"Women ask questions that men don't think to ask, because women come from a completely different environment and vantage point."
We do not mean that companies would boom if dominated by women. Companies should not expect that simply putting more women in corner offices or on boards will automatically improve performance. Certain opinion experts are in fact wary of the quotas that are being put on the minimum percentage of representation of women in their management boards. Norway even has a law requiring that women constitute 40 percent of board members.
As per the paper "Women in the Boardroom and Their Impact on Governance and Performance", in the Journal of Financial Economics, the research findings indicated that gender diversity has significant effects on board inputs. Women are less likely to have attendance problems than men. Furthermore, the greater the fraction of women on the board is, the better is the attendance behaviour of male directors. Holding other director characteristics constant, female directors are also more likely to sit on monitoring-related committees than male directors. In particular, women are more likely to be assigned to audit, nominating, and corporate governance committees, although they are less likely to sit on compensation committees. Women also appear to have a significant impact on board governance.
Direct evidence was found that more diverse boards are more likely to hold CEOs accountable for poor stock price performance: CEO turnover is more sensitive to stock return performance in firms with relatively more women on boards.
Although the correlation between gender diversity and either firm value or operating performance appears to be positive at first inspection, this correlation disappears once we apply reasonable procedures to tackle omitted variables and reverse causality problems. Our results suggest that, on average, firms perform worse the greater is the gender diversity of the board. This result is consistent with the argument that too much board monitoring can decrease shareholder value. Thus, it is possible that gender diversity only adds value when additional board monitoring would enhance firm value. Using additional tests, we find that gender diversity has beneficial effects in companies with weak shareholder rights, where it is plausible that additional board monitoring can enhance firm value, but detrimental effects in companies with strong shareholder rights.
A study by Roy Adler, a professor at Pepperdine University in Malibu, California, tracked 215 Fortune 500 companies, comparing their financial performance to industry medians. He found that "companies that smash the glass ceiling also enjoy higher profits." In a recent Harvard Business Review article presenting his findings, Adler showed that "the companies with the highest percentages of female executives delivered earnings far in excess of the median for other large firms in their industries." The Canadian Conference Board findings support those of Adler. It tracked the financial well being of firms with two or more women on their boards in 1995 to see where they stood six years later. It found that firms with women board members were much more likely than companies with all-male boards to be leaders when ranked by revenue or profit. While these two studies do not a theory make, they suggest there is a relationship between the presence of women on boards and financial performance.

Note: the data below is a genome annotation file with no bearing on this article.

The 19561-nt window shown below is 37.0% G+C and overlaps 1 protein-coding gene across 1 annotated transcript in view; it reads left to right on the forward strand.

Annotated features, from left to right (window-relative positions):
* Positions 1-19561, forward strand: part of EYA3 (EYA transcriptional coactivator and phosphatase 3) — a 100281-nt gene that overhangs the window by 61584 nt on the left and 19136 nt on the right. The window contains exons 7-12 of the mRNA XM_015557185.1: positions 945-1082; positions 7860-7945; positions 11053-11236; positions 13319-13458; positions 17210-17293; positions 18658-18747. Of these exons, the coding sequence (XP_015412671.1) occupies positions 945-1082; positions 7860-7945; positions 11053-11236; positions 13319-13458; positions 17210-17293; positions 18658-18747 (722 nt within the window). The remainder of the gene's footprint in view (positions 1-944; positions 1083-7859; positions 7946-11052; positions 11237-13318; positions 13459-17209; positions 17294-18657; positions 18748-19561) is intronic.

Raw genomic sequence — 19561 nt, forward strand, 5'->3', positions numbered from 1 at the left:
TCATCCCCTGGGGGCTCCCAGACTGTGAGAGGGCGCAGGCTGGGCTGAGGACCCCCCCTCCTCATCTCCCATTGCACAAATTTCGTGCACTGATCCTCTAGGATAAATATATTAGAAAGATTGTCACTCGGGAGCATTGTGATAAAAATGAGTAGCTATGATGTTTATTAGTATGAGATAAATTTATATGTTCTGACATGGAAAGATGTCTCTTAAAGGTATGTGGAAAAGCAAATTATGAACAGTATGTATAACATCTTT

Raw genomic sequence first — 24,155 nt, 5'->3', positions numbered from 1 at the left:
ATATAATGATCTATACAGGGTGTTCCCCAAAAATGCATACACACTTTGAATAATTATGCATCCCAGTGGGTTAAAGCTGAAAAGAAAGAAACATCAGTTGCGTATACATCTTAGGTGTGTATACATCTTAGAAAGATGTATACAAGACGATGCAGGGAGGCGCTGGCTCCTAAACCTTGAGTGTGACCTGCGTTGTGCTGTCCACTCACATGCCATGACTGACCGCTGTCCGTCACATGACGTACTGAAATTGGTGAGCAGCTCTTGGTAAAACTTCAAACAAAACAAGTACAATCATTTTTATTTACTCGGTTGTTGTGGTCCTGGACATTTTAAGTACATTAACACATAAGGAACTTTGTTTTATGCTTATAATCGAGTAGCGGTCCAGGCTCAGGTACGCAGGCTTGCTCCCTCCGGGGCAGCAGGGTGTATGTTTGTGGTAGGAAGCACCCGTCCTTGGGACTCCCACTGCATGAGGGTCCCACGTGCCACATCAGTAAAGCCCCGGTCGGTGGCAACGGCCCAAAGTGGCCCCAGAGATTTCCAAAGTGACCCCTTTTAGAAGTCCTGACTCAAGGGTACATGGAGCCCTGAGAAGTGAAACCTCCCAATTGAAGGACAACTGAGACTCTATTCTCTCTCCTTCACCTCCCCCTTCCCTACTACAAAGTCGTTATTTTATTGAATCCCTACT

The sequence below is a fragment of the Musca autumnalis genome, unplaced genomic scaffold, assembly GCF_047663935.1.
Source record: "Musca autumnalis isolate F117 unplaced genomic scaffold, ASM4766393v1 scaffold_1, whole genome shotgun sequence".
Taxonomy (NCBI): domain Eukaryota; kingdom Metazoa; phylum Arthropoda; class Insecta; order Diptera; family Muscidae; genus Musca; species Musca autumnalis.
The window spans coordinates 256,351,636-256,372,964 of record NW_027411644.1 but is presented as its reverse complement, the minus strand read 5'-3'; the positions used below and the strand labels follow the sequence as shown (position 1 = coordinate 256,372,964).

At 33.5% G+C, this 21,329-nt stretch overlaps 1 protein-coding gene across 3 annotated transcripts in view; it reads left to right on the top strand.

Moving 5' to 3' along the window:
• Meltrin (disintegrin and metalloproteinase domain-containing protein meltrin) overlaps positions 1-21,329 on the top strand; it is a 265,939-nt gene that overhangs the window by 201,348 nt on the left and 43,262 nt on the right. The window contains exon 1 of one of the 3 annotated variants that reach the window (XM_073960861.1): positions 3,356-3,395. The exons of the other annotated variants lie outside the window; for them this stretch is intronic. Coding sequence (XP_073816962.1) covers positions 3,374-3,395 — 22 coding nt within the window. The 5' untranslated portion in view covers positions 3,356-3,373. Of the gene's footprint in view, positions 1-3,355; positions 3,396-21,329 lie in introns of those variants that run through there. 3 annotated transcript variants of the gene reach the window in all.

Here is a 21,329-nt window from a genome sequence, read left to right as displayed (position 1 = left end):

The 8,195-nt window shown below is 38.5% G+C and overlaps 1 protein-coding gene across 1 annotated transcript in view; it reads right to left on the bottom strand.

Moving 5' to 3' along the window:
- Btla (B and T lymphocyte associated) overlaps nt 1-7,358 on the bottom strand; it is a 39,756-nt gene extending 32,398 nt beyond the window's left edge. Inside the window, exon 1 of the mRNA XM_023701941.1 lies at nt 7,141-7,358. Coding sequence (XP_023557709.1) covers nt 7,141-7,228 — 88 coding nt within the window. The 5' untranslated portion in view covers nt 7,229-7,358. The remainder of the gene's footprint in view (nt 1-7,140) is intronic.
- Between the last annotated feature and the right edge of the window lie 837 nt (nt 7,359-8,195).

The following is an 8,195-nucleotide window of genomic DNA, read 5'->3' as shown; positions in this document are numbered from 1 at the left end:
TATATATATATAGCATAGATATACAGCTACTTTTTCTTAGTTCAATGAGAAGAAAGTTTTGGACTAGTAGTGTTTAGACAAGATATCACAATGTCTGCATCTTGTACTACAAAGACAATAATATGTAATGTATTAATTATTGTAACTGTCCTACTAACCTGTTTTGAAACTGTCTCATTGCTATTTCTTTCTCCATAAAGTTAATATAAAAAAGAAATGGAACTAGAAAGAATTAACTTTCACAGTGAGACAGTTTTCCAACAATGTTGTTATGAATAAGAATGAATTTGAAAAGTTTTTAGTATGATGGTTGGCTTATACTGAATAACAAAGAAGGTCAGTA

Women and ethics:
The governance argument
Perhaps the strongest argument for having women on corporate boards is that their presence often improves corporate governance. Women board members have said their presence changes the conversation, not only do sexist language and jokes disappear, but the number and type of substantive issues which are considered is broadened.
In May of 2002, The Conference Board of Canada published findings of a major study they did of women and corporate boards. These findings suggest a strong link between female numbers on boards and good-governance credentials. The researchers found that 94% of boards with three or more women (compared to 58% of all-male boards) insist on conflict-of-interest guidelines; that more female than male directors pay attention to audit and risk oversight and control; that women, more than men, tend to consider the needs of more categories of stakeholders and; that women, more than men, tend to examine a wider range of management and organizational performance. The findings reveal that 72% of boards with two or more women conduct formal board performance evaluations, while only 49% of all-male boards do; that companies that provide boards of directors with formal, written limits to authority have a greater percentage of women directors than do organizations with no formal limits to authority and; organizations that provide boards of directors with formal orientation programs have a greater percentage of women directors than do organizations with no such program.